# Does a capacitor experience a Newtonian reaction when being charged?

Say I have a capacitor that is being charged with a battery. There are two wires, one on the positive and one on negative terminal of the battery which go to a capacitor. During the charging, a positive charge accumulates on one plate and a negative charge forms on the other plate. But electrons can not pass through the capacitor physically, so I assume that the electrons accumulate on one plate (positive charge), but the other plate (negative charge) has less or no electrons because they are drawn towards the battery via the wire.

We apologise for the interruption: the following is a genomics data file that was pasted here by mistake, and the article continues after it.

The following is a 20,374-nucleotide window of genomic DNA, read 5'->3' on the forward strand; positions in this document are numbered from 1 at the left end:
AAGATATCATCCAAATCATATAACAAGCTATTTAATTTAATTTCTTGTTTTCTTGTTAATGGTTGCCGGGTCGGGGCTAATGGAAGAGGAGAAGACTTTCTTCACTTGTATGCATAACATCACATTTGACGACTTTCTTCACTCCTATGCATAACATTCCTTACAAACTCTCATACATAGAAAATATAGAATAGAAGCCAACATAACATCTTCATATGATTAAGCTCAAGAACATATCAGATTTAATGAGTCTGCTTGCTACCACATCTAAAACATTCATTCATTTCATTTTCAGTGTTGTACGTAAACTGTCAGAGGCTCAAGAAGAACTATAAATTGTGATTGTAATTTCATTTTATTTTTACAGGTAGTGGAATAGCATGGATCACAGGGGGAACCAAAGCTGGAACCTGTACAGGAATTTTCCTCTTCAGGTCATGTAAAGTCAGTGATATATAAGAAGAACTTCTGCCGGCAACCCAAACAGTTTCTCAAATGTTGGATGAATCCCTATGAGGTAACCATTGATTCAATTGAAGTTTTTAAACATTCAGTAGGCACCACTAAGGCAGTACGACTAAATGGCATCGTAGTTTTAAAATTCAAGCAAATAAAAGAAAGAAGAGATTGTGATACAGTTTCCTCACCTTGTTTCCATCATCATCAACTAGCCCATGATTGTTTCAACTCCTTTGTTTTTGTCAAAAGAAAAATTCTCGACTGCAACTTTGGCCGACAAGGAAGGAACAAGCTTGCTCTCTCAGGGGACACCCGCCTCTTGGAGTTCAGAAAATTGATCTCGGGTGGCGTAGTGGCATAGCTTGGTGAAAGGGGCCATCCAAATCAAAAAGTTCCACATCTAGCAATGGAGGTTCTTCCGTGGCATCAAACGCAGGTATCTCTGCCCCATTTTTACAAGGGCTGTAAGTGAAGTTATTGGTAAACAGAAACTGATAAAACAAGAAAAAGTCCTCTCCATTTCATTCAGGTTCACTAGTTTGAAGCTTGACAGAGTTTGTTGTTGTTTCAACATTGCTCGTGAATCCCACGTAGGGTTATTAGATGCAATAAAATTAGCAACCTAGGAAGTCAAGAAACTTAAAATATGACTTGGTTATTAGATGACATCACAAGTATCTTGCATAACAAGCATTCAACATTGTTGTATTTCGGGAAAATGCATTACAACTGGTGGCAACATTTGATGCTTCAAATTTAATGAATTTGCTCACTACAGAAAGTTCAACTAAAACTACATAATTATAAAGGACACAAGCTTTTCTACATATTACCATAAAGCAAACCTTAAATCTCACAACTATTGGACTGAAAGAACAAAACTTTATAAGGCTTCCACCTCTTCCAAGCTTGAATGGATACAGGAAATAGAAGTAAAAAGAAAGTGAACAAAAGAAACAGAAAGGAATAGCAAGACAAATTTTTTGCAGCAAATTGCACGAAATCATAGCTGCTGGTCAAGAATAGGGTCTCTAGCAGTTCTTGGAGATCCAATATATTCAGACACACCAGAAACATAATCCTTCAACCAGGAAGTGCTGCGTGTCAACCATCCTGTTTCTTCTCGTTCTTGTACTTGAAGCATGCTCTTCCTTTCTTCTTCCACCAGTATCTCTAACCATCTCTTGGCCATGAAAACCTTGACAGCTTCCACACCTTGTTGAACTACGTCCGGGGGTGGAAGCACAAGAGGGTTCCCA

Is this assumption correct? Are both wires carrying electrons, one towards and one away from the battery while the capacitor is being charged, thus making the net force after some time on the capacitor and battery system zero? Was there an initial force on the capacitor and battery system when the first wire had moving electrons away from the battery but the other wire had no electrons yet moving towards the battery? Could I say that the force that the moving current exerts on a closed circuit is asymmetrical at first for a very short time (pushing the circuit to the left) until the current reaches the other battery terminal and then the force of the current becomes symmetrical through the circuit (circuit pushed to the right and thus ends up in the same starting spot)?